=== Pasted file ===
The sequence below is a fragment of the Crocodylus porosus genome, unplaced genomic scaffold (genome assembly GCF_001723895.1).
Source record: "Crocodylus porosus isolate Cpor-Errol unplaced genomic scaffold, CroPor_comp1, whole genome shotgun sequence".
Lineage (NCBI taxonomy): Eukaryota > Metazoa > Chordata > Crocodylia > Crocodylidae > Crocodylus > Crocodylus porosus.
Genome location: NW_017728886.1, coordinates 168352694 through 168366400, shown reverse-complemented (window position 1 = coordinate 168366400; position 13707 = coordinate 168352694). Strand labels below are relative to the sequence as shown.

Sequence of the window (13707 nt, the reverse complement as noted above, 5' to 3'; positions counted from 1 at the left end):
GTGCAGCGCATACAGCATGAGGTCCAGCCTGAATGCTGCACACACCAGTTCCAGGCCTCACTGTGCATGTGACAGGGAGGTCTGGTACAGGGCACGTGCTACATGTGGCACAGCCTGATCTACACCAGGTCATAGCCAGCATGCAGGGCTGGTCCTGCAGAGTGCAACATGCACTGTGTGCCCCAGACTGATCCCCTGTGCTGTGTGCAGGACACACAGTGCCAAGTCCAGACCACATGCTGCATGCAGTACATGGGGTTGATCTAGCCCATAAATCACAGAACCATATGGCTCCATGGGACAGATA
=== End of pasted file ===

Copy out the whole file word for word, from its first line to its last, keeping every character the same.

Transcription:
The sequence below is a fragment of the Crocodylus porosus genome, unplaced genomic scaffold (genome assembly GCF_001723895.1).
Source record: "Crocodylus porosus isolate Cpor-Errol unplaced genomic scaffold, CroPor_comp1, whole genome shotgun sequence".
Lineage (NCBI taxonomy): Eukaryota > Metazoa > Chordata > Crocodylia > Crocodylidae > Crocodylus > Crocodylus porosus.
Genome location: NW_017728886.1, coordinates 168352694 through 168366400, shown reverse-complemented (window position 1 = coordinate 168366400; position 13707 = coordinate 168352694). Strand labels below are relative to the sequence as shown.

Sequence of the window (13707 nt, the reverse complement as noted above, 5' to 3'; positions counted from 1 at the left end):
GTGCAGCGCATACAGCATGAGGTCCAGCCTGAATGCTGCACACACCAGTTCCAGGCCTCACTGTGCATGTGACAGGGAGGTCTGGTACAGGGCACGTGCTACATGTGGCACAGCCTGATCTACACCAGGTCATAGCCAGCATGCAGGGCTGGTCCTGCAGAGTGCAACATGCACTGTGTGCCCCAGACTGATCCCCTGTGCTGTGTGCAGGACACACAGTGCCAAGTCCAGACCACATGCTGCATGCAGTACATGGGGTTGATCTAGCCCATAAATCACAGAACCATATGGCTCCATGGGACAGATA